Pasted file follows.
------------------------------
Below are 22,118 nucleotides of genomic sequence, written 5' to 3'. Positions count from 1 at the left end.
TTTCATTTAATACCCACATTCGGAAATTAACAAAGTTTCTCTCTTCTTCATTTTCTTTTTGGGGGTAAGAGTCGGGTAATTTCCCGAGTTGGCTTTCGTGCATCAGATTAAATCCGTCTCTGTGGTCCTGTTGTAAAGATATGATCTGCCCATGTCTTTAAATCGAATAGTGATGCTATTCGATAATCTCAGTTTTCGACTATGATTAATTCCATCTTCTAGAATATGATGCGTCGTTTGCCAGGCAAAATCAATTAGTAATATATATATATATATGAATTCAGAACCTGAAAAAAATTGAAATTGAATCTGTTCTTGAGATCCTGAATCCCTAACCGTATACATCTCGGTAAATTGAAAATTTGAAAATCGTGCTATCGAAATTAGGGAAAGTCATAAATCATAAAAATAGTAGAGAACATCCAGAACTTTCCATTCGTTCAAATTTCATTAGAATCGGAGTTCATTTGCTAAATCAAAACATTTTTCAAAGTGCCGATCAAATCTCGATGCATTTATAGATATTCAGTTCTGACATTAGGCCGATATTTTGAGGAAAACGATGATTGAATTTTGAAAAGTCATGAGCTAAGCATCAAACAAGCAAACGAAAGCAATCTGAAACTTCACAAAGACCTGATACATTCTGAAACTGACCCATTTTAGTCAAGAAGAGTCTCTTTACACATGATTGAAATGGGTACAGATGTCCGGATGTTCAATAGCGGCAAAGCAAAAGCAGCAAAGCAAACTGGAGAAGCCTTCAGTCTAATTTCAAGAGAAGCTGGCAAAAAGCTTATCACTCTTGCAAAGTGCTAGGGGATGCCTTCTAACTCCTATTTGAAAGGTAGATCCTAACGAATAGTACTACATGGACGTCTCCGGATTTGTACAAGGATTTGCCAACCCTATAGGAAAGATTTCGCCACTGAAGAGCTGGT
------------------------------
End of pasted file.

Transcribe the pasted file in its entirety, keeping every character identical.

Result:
Below are 22,118 nucleotides of genomic sequence, written 5' to 3'. Positions count from 1 at the left end.
TTTCATTTAATACCCACATTCGGAAATTAACAAAGTTTCTCTCTTCTTCATTTTCTTTTTGGGGGTAAGAGTCGGGTAATTTCCCGAGTTGGCTTTCGTGCATCAGATTAAATCCGTCTCTGTGGTCCTGTTGTAAAGATATGATCTGCCCATGTCTTTAAATCGAATAGTGATGCTATTCGATAATCTCAGTTTTCGACTATGATTAATTCCATCTTCTAGAATATGATGCGTCGTTTGCCAGGCAAAATCAATTAGTAATATATATATATATATGAATTCAGAACCTGAAAAAAATTGAAATTGAATCTGTTCTTGAGATCCTGAATCCCTAACCGTATACATCTCGGTAAATTGAAAATTTGAAAATCGTGCTATCGAAATTAGGGAAAGTCATAAATCATAAAAATAGTAGAGAACATCCAGAACTTTCCATTCGTTCAAATTTCATTAGAATCGGAGTTCATTTGCTAAATCAAAACATTTTTCAAAGTGCCGATCAAATCTCGATGCATTTATAGATATTCAGTTCTGACATTAGGCCGATATTTTGAGGAAAACGATGATTGAATTTTGAAAAGTCATGAGCTAAGCATCAAACAAGCAAACGAAAGCAATCTGAAACTTCACAAAGACCTGATACATTCTGAAACTGACCCATTTTAGTCAAGAAGAGTCTCTTTACACATGATTGAAATGGGTACAGATGTCCGGATGTTCAATAGCGGCAAAGCAAAAGCAGCAAAGCAAACTGGAGAAGCCTTCAGTCTAATTTCAAGAGAAGCTGGCAAAAAGCTTATCACTCTTGCAAAGTGCTAGGGGATGCCTTCTAACTCCTATTTGAAAGGTAGATCCTAACGAATAGTACTACATGGACGTCTCCGGATTTGTACAAGGATTTGCCAACCCTATAGGAAAGATTTCGCCACTGAAGAGCTGGT